Saskatchewan’s skilled labour crunch, meanwhile, is the result of a booming economy on the heels of decades of stagnating population numbers. In 2011, officials say the number of jobs posted on SaskJobs.ca, the government-sponsored jobs portal, increased by 39,000 positions over the previous year, bringing the total number of vacancies to 150,000.

In December, there were a record number of people employed in Saskatchewan — and it appears a growing number of Irish would like to count themselves among them. According to officials, last year web traffic from Ireland to SaskJobs.ca increased by 60 per cent over 2010.

All of which explains why Norris doesn’t believe the Atlantic trip will detract from the one his office is planning.

“The level of interest in this mission is the one factor that has pleasantly surprised me,” he says, noting the abundance of e-mails his office has received from interested parties in Saskatchewan and Ireland offering contacts and tips.

“I haven’t seen any suggesting that this is anything other than a worthy endeavour,” he says. “What we see anecdotaly and hear about is increasing interest, more than anything.”

But Hugh Mackenzie, researcher for the Canadian Centre for Policy Alternatives, questions the wisdom of focusing so many disparate Canadian recruitment efforts on one country.

He says the desperate need for workers “really underlines the huge failure in Canada’s skilled-trade training system” — and the absence of a coherent strategy to address it.

“This would be a little bit different if it was a surprise that we needed all these skilled people, but it’s not,” he says. “The fact that we have no national labour force development strategy … is a huge problem because it results in a lot of duplication of effort, it results in a lot of competition, it results in a lack of coordination.”

According to Human Resources and Skills Development Canada, however, a regional approach to overseas recruitment makes sense.

“The Government of Canada believes that the provinces and territories are best placed to determine what is required to meet their specific labour market needs, including meeting their particular labour force needs as they differ across the country,” the communications department said in an e-mail.

For his part, Norris maintains that overseas recruitment efforts — which could in the future extend to Greece and the U.S. — are only one part of Saskatchewan’s strategy to address the growing talent challenge. The approach, he says, includes “record investment” in post-secondary education, and programs targeted specifically at the First Nations population.

“With any post-secondary or skills training endeavour, there’s a time component,” he says. “For employers, they need individuals right now.”

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20
Jan 12

€600,000 Available for Top Three in Social Entrepreneurs Ireland Competition

Social Entrepreneurs Ireland launched its 2012 Awards Programme yesterday, announcing a €600,000 fund for its top three candidates.

The judges are seeking applicants with innovative ideas aimed at tackling social and environmental issues in Ireland.

The selection process will include a ‘boot camp’ in March where applicants will be asked to present their ideas, of which eight applicants will be chosen for the next round of the competition.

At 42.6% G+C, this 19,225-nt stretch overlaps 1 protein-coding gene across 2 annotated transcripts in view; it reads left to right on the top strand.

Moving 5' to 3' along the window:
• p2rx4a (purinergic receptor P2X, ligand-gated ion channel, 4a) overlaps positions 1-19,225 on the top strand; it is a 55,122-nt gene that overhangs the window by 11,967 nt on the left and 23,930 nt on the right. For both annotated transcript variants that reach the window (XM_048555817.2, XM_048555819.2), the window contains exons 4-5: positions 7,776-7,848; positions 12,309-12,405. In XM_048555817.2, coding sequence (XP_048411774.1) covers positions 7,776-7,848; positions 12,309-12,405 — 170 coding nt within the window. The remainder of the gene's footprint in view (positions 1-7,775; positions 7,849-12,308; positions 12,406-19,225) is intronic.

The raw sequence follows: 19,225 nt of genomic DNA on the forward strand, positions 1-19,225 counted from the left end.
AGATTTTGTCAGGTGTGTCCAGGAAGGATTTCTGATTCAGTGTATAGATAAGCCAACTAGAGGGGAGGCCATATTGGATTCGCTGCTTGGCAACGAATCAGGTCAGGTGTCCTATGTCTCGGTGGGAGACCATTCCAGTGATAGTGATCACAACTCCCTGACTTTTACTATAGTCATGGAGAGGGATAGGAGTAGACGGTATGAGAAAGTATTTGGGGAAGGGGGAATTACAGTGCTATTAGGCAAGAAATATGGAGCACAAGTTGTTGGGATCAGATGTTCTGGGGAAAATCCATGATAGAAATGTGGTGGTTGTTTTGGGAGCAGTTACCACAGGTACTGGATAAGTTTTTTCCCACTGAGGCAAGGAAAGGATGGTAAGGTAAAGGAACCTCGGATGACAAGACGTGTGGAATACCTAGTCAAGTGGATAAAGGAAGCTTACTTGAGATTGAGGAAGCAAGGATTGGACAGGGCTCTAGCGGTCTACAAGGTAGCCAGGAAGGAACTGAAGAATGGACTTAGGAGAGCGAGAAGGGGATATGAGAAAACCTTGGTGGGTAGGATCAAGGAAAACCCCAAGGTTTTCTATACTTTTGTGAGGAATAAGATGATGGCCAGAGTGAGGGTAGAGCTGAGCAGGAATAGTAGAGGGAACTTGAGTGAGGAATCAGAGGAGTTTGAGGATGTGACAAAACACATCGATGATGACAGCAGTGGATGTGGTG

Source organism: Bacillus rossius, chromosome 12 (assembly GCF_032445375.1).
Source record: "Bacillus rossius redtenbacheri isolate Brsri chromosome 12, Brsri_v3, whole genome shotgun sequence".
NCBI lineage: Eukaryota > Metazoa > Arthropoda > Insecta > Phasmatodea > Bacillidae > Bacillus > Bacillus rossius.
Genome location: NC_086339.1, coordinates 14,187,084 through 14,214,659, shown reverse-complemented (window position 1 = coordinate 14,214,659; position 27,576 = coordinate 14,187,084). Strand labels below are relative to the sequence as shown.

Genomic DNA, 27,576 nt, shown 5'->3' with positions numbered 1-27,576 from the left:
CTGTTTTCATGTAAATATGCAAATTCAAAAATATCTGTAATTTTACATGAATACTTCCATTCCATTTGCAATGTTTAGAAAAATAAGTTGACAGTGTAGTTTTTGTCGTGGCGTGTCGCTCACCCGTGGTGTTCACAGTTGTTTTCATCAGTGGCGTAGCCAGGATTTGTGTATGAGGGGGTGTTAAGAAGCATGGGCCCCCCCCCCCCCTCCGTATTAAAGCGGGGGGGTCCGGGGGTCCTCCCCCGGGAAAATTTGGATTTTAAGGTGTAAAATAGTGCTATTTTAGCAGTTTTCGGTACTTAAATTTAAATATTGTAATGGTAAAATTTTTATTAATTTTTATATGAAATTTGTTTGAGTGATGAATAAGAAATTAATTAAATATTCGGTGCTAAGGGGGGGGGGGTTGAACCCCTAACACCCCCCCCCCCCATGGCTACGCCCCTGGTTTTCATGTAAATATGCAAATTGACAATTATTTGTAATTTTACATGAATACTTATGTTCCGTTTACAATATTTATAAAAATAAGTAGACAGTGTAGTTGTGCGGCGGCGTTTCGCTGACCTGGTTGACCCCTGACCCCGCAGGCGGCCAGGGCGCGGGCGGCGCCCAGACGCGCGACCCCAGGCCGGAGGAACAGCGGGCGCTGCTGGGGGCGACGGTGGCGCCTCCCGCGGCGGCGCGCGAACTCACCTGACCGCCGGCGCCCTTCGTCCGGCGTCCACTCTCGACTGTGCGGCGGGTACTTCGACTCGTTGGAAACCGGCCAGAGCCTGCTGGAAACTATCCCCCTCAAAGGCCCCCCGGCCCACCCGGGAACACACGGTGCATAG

The eight chosen will participate in a three month ‘Finalist Programme’ where they will receive funding and support before the grand final in October.

Social Entrepreneurs Ireland Chief Executive Sean Coughlan said: “In previous years we have been overwhelmed by the calibre of applications we have received, and we expect 2012 to reveal even better applicants.

“The main criteria is a passion for making a difference, thinking big and using business skills for social change.

“We really believe that together we can change Ireland and the impact of Social Entrepreneurs Ireland over the past seven years has proved that”.

Last years top prize went to Sean Loves’ Fighting Words, a joint venture between Sean Love and Roddy Doyle.

In its two-year history, it has enlisted help from over 400 volunteers to host writing workshops for some 26,000 students of all ages.

The main areas of focus are creative writing, film making, graphic novels and song writing.

In second place was GIY Ireland, a wellbeing organisation that teaches people the skills to grow their own food.

Founder of GIY Ireland Michael Kelly said: “The support from Social Entrepreneurs Ireland has been a game-changer for GIY Ireland.

“I’ve always felt that being involved with Social Entrepreneurs Ireland is like having access to the mothership of all motherships.

“The Impact Programme challenges me at every turn, makes me work smarter and think bigger.

“It inspires, rewards and connects us up with an incredible array of leading experts and advisors”.

The closing date for applications is Thursday 16 February 2012.

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27
Dec 11

Irish Exports at Record Levels. Great news to finish up 2011!

Exports are at record levels. This is according to the end of year statement by Enterprise Ireland, the Irish government’s agency with responsibility for exports. Great news to finish up 2011!

In the face of tough economic conditions, Irish companies have increased their exports and are confident that they can increase export sales in 2012. This renewed confidence will help significantly in targeting new opportunities in international markets.